More than a Game

While I wasn’t blown away by Clint Eastwood’s Invictus, it is certainly a movie worth seeing with a story worth sharing. Morgan Freeman gives an outstanding performance as Nelson Mandela (how many people can say they’ve played both God and the  former President of South Africa), and it was interesting to discover how rugby helped shape the development of an important republic in the nineties.

I’ve always been interested in the power of sport, and how competitive spirit can influence more than just those on the field or court. Invictus celebrates the transcendent nature of athletics, by showing how the South African national team’s performance in  the 1995 Rugby World Cup tangibly altered the political and social landscape of the republic, while reflecting the values of their courageous leader.

Watching this film, I was reminded of other similarly influential sports teams depicted on film (both fictional, and real). Some squads which came to mind were Cool Runnings’ Jamaican Bobsled Team, and Gordon Bombay’s U.S. Junior Olympic Hockey Team (Mighty Ducks II). I also thought about real life teams, like the 2001 New York Yankees (post- 9/11 World Series run), 1980 U.S. Olympic Hockey Team (shocking upset over the Soviet Union), and the 2006-2007 post-Katrina New Orleans Saints. These teams, like the South African rugby unit, demonstrated that perseverance over athletic adversity can inspire others to confront the more significant conflicts and obstacles they are facing.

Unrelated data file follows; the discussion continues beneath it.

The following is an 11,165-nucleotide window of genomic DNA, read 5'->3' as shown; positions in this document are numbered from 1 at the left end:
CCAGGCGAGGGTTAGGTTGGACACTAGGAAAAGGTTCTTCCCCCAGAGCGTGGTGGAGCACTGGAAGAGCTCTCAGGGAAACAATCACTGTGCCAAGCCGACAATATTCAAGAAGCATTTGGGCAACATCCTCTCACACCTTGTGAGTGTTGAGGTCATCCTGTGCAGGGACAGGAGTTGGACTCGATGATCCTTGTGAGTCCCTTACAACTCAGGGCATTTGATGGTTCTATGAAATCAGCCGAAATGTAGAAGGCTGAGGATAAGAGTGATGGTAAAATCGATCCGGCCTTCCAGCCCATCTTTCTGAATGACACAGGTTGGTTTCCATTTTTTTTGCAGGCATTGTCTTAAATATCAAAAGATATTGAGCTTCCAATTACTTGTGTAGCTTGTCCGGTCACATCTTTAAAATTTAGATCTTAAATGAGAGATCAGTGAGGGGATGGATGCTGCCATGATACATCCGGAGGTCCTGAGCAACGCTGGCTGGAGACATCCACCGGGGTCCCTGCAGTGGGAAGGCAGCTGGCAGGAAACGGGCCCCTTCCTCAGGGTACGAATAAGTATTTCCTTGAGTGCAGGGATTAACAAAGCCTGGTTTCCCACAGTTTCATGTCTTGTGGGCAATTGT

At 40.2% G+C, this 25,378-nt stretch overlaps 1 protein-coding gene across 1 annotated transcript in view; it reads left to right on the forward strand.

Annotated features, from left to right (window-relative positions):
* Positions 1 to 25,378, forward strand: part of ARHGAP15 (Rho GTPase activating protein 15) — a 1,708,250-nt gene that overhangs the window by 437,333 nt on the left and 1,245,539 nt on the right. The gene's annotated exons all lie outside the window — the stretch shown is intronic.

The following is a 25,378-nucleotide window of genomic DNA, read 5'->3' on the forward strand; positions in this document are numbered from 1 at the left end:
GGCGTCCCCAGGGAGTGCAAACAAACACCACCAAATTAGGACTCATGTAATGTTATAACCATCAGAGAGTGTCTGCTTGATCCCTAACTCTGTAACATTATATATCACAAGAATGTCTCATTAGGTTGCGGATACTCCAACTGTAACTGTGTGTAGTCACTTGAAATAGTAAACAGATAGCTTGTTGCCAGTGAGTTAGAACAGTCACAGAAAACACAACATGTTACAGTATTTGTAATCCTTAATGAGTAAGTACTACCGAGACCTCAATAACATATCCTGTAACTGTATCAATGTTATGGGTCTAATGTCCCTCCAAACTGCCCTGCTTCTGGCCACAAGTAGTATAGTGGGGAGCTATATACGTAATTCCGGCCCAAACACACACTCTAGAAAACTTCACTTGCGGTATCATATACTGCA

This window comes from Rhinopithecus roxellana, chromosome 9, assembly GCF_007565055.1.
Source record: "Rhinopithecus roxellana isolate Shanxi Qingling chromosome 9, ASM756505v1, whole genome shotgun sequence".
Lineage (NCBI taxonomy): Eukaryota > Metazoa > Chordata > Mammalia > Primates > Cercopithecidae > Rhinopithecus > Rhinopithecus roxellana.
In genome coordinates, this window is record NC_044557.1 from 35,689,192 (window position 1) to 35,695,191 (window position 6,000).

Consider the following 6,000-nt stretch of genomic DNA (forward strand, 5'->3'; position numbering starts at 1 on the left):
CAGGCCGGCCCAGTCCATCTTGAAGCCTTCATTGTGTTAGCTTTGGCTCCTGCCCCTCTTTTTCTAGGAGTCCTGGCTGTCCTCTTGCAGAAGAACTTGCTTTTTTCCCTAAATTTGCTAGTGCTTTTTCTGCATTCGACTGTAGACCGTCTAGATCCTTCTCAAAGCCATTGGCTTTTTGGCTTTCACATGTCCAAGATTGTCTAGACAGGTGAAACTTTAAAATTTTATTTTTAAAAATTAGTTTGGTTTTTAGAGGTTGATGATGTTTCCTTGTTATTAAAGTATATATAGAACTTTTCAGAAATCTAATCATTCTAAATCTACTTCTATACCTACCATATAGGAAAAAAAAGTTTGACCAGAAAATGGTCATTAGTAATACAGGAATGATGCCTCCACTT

Recently, I’ve learned firsthand how athletics can change people’s lives. Throughout my fall semester at Syracuse University, I’ve volunteered at the local Boys & Girls Club with an organization named Move Along. This organization strives to provide recreational athletic opportunities and resources to children and adults with disabilities. My friends and I have actively participated in coaching youth wheelchair basketball, and it has been incredibly rewarding to see how this sport profoundly helps the participants and their families.

Sports can teach you valuable lessons. They can show you how to work together with others, and how to strive towards reaching your potential. Most importantly, however, they remind us that  playing or watching a game can often the best thing to do when things get too serious.

Share and Enjoy:
  • Facebook
  • Twitter
  • RSS
  • Tumblr
  • Fark
  • Digg
  • email
  • LinkedIn

Leave a Reply

Your email address will not be published. Required fields are marked *